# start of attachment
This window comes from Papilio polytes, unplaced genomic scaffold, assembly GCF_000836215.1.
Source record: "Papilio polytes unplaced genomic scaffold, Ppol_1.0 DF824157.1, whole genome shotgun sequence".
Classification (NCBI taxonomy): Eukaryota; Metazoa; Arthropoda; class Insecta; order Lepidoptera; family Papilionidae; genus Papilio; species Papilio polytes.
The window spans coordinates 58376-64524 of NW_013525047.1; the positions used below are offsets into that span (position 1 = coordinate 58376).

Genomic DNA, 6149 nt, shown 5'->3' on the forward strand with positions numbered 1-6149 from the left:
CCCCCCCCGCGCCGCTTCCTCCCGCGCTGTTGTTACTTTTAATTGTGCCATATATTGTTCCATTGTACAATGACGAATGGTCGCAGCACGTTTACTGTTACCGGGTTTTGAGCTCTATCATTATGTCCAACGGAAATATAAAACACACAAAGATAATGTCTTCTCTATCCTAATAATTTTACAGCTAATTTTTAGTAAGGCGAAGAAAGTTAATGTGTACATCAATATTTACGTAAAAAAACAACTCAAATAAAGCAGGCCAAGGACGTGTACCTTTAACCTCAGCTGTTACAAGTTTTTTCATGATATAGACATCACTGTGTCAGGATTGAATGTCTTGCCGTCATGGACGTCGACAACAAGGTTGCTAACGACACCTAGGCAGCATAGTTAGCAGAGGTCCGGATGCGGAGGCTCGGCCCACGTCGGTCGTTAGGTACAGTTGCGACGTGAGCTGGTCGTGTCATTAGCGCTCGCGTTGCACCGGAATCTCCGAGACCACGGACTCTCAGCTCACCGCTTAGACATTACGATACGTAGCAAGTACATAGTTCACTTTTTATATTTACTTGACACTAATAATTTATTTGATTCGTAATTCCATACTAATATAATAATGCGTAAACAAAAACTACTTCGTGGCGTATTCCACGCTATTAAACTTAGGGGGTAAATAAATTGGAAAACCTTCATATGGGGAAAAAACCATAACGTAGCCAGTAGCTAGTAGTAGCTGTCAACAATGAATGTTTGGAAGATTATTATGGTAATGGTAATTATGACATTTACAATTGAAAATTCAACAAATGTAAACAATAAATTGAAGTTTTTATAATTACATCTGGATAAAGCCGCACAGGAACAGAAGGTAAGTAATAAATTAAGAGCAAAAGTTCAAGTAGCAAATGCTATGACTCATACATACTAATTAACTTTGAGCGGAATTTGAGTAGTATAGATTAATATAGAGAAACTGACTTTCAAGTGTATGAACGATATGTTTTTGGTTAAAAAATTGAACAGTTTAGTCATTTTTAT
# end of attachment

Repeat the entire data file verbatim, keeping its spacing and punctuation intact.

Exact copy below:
This window comes from Papilio polytes, unplaced genomic scaffold, assembly GCF_000836215.1.
Source record: "Papilio polytes unplaced genomic scaffold, Ppol_1.0 DF824157.1, whole genome shotgun sequence".
Classification (NCBI taxonomy): Eukaryota; Metazoa; Arthropoda; class Insecta; order Lepidoptera; family Papilionidae; genus Papilio; species Papilio polytes.
The window spans coordinates 58376-64524 of NW_013525047.1; the positions used below are offsets into that span (position 1 = coordinate 58376).

Genomic DNA, 6149 nt, shown 5'->3' on the forward strand with positions numbered 1-6149 from the left:
CCCCCCCCGCGCCGCTTCCTCCCGCGCTGTTGTTACTTTTAATTGTGCCATATATTGTTCCATTGTACAATGACGAATGGTCGCAGCACGTTTACTGTTACCGGGTTTTGAGCTCTATCATTATGTCCAACGGAAATATAAAACACACAAAGATAATGTCTTCTCTATCCTAATAATTTTACAGCTAATTTTTAGTAAGGCGAAGAAAGTTAATGTGTACATCAATATTTACGTAAAAAAACAACTCAAATAAAGCAGGCCAAGGACGTGTACCTTTAACCTCAGCTGTTACAAGTTTTTTCATGATATAGACATCACTGTGTCAGGATTGAATGTCTTGCCGTCATGGACGTCGACAACAAGGTTGCTAACGACACCTAGGCAGCATAGTTAGCAGAGGTCCGGATGCGGAGGCTCGGCCCACGTCGGTCGTTAGGTACAGTTGCGACGTGAGCTGGTCGTGTCATTAGCGCTCGCGTTGCACCGGAATCTCCGAGACCACGGACTCTCAGCTCACCGCTTAGACATTACGATACGTAGCAAGTACATAGTTCACTTTTTATATTTACTTGACACTAATAATTTATTTGATTCGTAATTCCATACTAATATAATAATGCGTAAACAAAAACTACTTCGTGGCGTATTCCACGCTATTAAACTTAGGGGGTAAATAAATTGGAAAACCTTCATATGGGGAAAAAACCATAACGTAGCCAGTAGCTAGTAGTAGCTGTCAACAATGAATGTTTGGAAGATTATTATGGTAATGGTAATTATGACATTTACAATTGAAAATTCAACAAATGTAAACAATAAATTGAAGTTTTTATAATTACATCTGGATAAAGCCGCACAGGAACAGAAGGTAAGTAATAAATTAAGAGCAAAAGTTCAAGTAGCAAATGCTATGACTCATACATACTAATTAACTTTGAGCGGAATTTGAGTAGTATAGATTAATATAGAGAAACTGACTTTCAAGTGTATGAACGATATGTTTTTGGTTAAAAAATTGAACAGTTTAGTCATTTTTAT